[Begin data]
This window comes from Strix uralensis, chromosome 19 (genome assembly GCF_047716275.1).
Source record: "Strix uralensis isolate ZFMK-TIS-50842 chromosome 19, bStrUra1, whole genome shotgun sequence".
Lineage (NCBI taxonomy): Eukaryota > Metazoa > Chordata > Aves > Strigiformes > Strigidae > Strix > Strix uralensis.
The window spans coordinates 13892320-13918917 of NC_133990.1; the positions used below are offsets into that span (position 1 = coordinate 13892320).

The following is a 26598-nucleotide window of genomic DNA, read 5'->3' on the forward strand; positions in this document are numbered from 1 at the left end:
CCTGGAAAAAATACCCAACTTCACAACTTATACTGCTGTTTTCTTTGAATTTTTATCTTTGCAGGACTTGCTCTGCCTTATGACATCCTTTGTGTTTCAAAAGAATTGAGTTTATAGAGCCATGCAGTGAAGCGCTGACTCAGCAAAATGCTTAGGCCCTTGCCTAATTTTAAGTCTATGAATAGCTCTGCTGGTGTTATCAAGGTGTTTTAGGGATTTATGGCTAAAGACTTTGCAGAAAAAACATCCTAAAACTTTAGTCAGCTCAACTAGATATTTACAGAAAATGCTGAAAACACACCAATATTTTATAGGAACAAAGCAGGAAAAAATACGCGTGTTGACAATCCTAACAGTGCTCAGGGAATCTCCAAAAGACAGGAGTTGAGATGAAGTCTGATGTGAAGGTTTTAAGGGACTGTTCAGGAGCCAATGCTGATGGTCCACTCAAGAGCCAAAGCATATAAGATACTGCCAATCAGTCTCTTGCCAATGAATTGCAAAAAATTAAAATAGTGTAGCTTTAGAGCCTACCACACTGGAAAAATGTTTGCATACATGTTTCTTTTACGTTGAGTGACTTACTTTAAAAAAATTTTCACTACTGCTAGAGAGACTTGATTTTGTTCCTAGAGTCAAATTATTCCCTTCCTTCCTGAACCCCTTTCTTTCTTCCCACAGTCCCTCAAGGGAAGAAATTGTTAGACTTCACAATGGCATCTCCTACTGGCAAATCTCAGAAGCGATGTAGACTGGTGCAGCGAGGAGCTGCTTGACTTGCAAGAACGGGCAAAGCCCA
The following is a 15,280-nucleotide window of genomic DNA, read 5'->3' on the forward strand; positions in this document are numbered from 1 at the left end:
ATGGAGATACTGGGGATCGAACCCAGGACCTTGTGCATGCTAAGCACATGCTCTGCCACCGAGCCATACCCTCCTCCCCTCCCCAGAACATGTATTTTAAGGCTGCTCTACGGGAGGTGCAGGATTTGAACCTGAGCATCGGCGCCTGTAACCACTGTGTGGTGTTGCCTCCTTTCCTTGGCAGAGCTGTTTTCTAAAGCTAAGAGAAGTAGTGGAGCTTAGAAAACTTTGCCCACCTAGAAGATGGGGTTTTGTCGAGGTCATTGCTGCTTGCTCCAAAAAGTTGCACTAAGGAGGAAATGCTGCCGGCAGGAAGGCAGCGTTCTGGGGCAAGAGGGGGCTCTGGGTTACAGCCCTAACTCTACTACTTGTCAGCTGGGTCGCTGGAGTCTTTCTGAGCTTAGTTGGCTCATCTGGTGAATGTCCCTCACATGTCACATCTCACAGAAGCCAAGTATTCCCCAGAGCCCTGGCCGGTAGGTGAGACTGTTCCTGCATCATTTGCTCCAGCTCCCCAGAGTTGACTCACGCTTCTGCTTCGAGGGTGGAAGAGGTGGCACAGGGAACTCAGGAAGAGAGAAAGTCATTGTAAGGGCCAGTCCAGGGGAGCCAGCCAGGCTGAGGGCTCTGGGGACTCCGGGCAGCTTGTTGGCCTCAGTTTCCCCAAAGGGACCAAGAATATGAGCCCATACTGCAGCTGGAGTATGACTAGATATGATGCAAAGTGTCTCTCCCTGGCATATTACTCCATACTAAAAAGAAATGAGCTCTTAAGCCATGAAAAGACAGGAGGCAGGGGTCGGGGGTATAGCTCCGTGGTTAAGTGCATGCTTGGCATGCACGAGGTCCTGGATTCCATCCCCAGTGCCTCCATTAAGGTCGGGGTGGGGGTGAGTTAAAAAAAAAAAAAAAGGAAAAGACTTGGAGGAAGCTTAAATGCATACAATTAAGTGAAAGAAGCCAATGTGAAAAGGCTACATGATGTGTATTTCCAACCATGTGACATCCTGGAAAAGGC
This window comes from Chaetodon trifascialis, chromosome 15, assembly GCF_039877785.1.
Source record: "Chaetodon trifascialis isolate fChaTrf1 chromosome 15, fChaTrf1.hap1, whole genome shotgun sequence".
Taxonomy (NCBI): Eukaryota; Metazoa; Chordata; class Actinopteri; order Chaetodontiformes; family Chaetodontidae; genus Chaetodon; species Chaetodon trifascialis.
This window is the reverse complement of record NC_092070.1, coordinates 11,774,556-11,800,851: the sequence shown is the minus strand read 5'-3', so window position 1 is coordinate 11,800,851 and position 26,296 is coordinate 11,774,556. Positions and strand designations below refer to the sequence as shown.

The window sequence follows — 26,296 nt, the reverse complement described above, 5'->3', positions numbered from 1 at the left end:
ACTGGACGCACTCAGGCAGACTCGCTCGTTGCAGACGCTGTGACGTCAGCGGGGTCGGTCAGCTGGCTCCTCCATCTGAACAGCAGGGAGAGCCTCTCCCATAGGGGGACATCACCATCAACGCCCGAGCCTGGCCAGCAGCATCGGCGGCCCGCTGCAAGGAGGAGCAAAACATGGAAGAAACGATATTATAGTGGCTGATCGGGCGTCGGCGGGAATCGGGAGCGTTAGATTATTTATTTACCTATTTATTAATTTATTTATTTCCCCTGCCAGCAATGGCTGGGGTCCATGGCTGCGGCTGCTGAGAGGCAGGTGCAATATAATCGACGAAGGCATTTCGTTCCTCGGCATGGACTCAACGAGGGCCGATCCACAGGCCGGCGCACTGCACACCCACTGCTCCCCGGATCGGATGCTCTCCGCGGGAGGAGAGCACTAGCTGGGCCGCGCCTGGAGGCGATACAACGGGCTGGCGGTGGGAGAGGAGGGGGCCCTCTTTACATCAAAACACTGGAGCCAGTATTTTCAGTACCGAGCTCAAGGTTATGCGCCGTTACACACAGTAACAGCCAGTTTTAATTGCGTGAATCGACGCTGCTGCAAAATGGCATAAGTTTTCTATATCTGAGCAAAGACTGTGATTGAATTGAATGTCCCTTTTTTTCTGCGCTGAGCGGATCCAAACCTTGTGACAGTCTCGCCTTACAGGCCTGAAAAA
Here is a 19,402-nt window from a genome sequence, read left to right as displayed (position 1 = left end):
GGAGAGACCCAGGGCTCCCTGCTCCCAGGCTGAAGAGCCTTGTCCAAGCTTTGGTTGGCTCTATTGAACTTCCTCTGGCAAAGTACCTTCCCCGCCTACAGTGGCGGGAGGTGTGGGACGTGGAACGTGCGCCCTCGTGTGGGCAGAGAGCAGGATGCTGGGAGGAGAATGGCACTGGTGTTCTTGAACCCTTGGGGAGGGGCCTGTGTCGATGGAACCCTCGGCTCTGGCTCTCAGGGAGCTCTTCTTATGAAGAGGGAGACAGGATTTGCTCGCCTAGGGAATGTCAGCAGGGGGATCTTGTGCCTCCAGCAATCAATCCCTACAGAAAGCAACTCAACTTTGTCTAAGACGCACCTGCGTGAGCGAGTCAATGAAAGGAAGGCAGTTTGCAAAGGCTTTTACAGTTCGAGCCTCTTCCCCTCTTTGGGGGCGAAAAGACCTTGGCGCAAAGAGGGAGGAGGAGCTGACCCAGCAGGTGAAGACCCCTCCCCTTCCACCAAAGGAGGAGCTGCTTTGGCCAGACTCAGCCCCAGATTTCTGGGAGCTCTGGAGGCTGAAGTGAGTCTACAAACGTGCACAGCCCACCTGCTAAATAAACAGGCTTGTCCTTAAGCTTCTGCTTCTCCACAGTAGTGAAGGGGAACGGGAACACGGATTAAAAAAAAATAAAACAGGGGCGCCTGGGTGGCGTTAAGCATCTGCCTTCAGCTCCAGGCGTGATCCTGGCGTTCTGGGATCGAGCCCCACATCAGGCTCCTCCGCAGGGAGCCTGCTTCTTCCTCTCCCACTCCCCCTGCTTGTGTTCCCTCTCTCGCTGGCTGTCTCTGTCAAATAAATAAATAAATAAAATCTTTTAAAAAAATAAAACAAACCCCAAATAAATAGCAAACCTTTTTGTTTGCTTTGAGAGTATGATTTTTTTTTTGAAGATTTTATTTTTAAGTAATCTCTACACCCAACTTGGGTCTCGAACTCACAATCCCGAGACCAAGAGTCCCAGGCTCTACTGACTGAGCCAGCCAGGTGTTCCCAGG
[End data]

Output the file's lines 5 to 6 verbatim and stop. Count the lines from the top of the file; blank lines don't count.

The following is a 26598-nucleotide window of genomic DNA, read 5'->3' on the forward strand; positions in this document are numbered from 1 at the left end:
CCTGGAAAAAATACCCAACTTCACAACTTATACTGCTGTTTTCTTTGAATTTTTATCTTTGCAGGACTTGCTCTGCCTTATGACATCCTTTGTGTTTCAAAAGAATTGAGTTTATAGAGCCATGCAGTGAAGCGCTGACTCAGCAAAATGCTTAGGCCCTTGCCTAATTTTAAGTCTATGAATAGCTCTGCTGGTGTTATCAAGGTGTTTTAGGGATTTATGGCTAAAGACTTTGCAGAAAAAACATCCTAAAACTTTAGTCAGCTCAACTAGATATTTACAGAAAATGCTGAAAACACACCAATATTTTATAGGAACAAAGCAGGAAAAAATACGCGTGTTGACAATCCTAACAGTGCTCAGGGAATCTCCAAAAGACAGGAGTTGAGATGAAGTCTGATGTGAAGGTTTTAAGGGACTGTTCAGGAGCCAATGCTGATGGTCCACTCAAGAGCCAAAGCATATAAGATACTGCCAATCAGTCTCTTGCCAATGAATTGCAAAAAATTAAAATAGTGTAGCTTTAGAGCCTACCACACTGGAAAAATGTTTGCATACATGTTTCTTTTACGTTGAGTGACTTACTTTAAAAAAATTTTCACTACTGCTAGAGAGACTTGATTTTGTTCCTAGAGTCAAATTATTCCCTTCCTTCCTGAACCCCTTTCTTTCTTCCCACAGTCCCTCAAGGGAAGAAATTGTTAGACTTCACAATGGCATCTCCTACTGGCAAATCTCAGAAGCGATGTAGACTGGTGCAGCGAGGAGCTGCTTGACTTGCAAGAACGGGCAAAGCCCA